Rebuilding the classics
Jackie Moore has been a mechanic his entire life, but it wasn't until the past five or six years that he started rebuilding some of the most beautiful cars you'll see in Pocahontas County. Moore found plenty of potential projects growing up in this area.
"When I was growing up as a kid, there was all kinds of 'em just sittin' around," said Moore.
Moore does all the work in his garage and has rebuilt more than a dozen automobiles himself. Moore does it all; from body work and mechanical work, to upholstery and painting. Moore said he finds most of his parts on the Internet. In years past, he has drag raced, mud bogged and street raced his cars.
"They're more or less just toys," joked Moore.
Moore first street raced and drag raced cars, and eventually delved into mud bogging. Not only did Moore participate in mud bogs, but he also helped build the mud pit at Stillwell Park in Marlinton, where a mud bog race is held annually during Pioneer Days.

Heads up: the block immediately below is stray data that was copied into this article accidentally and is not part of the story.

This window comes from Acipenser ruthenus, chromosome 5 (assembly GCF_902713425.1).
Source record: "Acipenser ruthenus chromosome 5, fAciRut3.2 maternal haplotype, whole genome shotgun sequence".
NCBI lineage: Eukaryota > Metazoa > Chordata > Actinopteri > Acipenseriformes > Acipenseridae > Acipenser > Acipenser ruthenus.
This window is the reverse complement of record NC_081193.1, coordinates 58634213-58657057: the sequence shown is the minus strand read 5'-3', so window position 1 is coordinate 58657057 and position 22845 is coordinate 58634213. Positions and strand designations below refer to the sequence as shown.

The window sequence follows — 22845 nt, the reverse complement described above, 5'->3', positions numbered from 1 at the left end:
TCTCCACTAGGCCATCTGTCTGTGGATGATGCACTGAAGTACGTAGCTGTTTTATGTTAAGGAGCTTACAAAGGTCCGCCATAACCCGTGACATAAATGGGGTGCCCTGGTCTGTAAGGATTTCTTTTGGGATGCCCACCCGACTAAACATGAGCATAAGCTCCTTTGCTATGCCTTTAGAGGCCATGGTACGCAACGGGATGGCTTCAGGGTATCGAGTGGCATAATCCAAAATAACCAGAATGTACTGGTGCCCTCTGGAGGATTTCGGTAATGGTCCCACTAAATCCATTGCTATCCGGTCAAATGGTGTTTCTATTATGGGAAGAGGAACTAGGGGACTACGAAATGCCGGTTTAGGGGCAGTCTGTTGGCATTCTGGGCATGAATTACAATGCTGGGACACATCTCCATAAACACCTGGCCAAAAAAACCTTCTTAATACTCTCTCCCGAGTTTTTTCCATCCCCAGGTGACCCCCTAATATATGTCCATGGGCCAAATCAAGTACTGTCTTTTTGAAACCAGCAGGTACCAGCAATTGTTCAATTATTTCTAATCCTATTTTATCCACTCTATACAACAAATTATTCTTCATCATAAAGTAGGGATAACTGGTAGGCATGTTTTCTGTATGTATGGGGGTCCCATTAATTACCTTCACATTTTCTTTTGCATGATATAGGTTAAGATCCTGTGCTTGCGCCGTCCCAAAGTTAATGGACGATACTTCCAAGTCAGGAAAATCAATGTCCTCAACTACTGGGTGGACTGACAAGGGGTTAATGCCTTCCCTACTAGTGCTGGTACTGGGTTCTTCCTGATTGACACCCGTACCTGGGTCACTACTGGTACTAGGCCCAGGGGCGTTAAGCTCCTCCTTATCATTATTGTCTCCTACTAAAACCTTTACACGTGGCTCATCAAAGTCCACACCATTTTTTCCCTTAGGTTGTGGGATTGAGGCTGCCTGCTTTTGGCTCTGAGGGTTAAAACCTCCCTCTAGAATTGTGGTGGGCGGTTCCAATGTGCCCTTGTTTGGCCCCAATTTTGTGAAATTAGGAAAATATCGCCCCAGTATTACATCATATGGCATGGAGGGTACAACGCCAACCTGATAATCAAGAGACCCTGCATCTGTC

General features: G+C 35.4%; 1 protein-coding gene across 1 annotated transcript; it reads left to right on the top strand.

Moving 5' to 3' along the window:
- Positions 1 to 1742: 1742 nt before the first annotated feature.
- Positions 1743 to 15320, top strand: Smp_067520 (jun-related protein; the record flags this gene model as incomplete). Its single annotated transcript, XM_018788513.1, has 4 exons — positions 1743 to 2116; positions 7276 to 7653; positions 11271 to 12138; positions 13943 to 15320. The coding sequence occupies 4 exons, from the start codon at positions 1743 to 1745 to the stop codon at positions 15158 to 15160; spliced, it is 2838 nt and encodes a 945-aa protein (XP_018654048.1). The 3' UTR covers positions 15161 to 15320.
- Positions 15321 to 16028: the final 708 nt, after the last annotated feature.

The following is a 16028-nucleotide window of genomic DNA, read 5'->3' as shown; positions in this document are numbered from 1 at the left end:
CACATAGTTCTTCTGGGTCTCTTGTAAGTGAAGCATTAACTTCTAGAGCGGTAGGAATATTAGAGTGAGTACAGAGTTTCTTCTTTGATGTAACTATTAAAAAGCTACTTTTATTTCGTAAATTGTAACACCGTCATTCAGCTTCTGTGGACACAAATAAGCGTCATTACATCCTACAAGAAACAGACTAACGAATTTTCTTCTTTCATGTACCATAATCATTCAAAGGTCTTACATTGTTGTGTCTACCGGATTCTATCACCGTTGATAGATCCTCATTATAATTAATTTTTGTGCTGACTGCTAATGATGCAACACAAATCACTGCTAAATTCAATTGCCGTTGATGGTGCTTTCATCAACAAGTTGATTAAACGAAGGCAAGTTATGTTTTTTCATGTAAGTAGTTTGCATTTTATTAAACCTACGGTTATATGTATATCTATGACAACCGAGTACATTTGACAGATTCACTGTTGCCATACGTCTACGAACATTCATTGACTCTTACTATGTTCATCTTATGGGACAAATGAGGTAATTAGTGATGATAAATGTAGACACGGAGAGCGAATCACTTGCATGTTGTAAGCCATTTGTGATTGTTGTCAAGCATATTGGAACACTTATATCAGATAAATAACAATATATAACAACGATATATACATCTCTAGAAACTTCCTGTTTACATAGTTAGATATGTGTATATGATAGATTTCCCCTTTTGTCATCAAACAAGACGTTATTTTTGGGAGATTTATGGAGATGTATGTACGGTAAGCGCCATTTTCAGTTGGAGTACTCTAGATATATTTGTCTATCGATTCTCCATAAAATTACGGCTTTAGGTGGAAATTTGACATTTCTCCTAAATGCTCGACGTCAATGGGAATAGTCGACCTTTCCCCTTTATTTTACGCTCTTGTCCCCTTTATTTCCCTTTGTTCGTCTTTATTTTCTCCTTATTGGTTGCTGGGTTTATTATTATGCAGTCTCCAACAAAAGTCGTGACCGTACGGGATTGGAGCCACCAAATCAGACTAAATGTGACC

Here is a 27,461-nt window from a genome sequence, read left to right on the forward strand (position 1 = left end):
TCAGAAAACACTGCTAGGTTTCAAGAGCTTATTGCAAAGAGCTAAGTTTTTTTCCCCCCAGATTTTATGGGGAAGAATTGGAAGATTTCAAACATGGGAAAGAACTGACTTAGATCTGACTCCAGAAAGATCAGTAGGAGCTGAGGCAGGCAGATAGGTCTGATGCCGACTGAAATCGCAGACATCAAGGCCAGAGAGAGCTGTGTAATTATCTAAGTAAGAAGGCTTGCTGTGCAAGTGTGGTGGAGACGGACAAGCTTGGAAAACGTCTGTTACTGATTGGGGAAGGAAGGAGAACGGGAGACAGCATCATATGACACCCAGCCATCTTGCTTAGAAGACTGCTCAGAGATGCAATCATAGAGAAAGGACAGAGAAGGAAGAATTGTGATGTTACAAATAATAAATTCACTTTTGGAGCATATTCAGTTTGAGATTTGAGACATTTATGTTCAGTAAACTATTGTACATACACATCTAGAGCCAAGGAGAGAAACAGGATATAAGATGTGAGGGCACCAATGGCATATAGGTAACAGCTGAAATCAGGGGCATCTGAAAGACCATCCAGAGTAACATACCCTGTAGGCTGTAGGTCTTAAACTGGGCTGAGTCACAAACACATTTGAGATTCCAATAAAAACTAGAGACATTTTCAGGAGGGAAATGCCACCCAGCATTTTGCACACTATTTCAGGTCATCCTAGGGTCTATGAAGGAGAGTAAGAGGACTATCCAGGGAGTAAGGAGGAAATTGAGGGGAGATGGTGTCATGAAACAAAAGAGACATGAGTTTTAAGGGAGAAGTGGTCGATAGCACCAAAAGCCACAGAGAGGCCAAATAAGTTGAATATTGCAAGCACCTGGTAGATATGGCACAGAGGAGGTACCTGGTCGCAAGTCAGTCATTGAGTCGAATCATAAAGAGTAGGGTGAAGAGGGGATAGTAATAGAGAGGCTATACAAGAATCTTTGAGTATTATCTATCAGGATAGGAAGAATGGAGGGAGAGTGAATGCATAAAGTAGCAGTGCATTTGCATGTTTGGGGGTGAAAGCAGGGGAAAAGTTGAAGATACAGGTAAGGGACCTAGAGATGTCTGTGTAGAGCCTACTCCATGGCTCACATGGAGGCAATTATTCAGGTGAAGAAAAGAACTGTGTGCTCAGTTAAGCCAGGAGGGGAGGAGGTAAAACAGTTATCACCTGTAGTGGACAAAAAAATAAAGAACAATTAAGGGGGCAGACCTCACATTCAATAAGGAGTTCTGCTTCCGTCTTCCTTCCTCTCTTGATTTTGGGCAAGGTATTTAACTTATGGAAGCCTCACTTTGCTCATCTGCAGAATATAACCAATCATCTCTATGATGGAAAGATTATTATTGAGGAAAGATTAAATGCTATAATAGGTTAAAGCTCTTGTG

Moore's friends have testimonials to his aptitude and artistry.
Pat Beck has known Moore since he was a teenager, and said over the years he has learned a lot helping Moore work on his vehicles.
"I first met him when I was about 14 years old. We always had a lot of fun together. He's a good friend. He was the best man at my wedding," said Beck. "I've learned a lot of stuff off him as far as mechanics. We used to go racing a lot back in the '70s, drag racing.
Beck remembers when Moore would work on his drag racer in town.